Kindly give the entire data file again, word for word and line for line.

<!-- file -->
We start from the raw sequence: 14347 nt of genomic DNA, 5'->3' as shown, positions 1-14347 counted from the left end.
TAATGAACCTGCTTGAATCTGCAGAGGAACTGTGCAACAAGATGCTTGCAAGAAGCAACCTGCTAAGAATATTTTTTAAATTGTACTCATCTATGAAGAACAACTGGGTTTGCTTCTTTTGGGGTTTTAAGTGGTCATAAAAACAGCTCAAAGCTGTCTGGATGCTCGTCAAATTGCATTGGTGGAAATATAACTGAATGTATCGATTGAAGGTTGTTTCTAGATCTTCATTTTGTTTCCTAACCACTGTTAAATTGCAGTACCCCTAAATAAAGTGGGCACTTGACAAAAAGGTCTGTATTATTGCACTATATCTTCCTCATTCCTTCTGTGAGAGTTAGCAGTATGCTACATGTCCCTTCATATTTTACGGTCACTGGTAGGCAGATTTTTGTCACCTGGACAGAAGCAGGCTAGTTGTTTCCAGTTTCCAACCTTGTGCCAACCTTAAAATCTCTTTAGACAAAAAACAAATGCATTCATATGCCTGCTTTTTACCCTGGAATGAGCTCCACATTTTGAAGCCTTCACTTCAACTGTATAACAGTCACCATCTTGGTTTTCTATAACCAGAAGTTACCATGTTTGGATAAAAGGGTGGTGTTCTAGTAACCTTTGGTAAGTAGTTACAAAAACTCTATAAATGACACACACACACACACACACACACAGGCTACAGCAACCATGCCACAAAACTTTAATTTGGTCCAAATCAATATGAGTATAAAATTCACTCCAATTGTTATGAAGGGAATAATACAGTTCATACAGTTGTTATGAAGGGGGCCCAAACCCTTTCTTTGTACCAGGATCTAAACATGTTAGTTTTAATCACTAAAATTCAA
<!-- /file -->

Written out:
We start from the raw sequence: 14347 nt of genomic DNA, 5'->3' as shown, positions 1-14347 counted from the left end.
TAATGAACCTGCTTGAATCTGCAGAGGAACTGTGCAACAAGATGCTTGCAAGAAGCAACCTGCTAAGAATATTTTTTAAATTGTACTCATCTATGAAGAACAACTGGGTTTGCTTCTTTTGGGGTTTTAAGTGGTCATAAAAACAGCTCAAAGCTGTCTGGATGCTCGTCAAATTGCATTGGTGGAAATATAACTGAATGTATCGATTGAAGGTTGTTTCTAGATCTTCATTTTGTTTCCTAACCACTGTTAAATTGCAGTACCCCTAAATAAAGTGGGCACTTGACAAAAAGGTCTGTATTATTGCACTATATCTTCCTCATTCCTTCTGTGAGAGTTAGCAGTATGCTACATGTCCCTTCATATTTTACGGTCACTGGTAGGCAGATTTTTGTCACCTGGACAGAAGCAGGCTAGTTGTTTCCAGTTTCCAACCTTGTGCCAACCTTAAAATCTCTTTAGACAAAAAACAAATGCATTCATATGCCTGCTTTTTACCCTGGAATGAGCTCCACATTTTGAAGCCTTCACTTCAACTGTATAACAGTCACCATCTTGGTTTTCTATAACCAGAAGTTACCATGTTTGGATAAAAGGGTGGTGTTCTAGTAACCTTTGGTAAGTAGTTACAAAAACTCTATAAATGACACACACACACACACACACACACAGGCTACAGCAACCATGCCACAAAACTTTAATTTGGTCCAAATCAATATGAGTATAAAATTCACTCCAATTGTTATGAAGGGAATAATACAGTTCATACAGTTGTTATGAAGGGGGCCCAAACCCTTTCTTTGTACCAGGATCTAAACATGTTAGTTTTAATCACTAAAATTCAA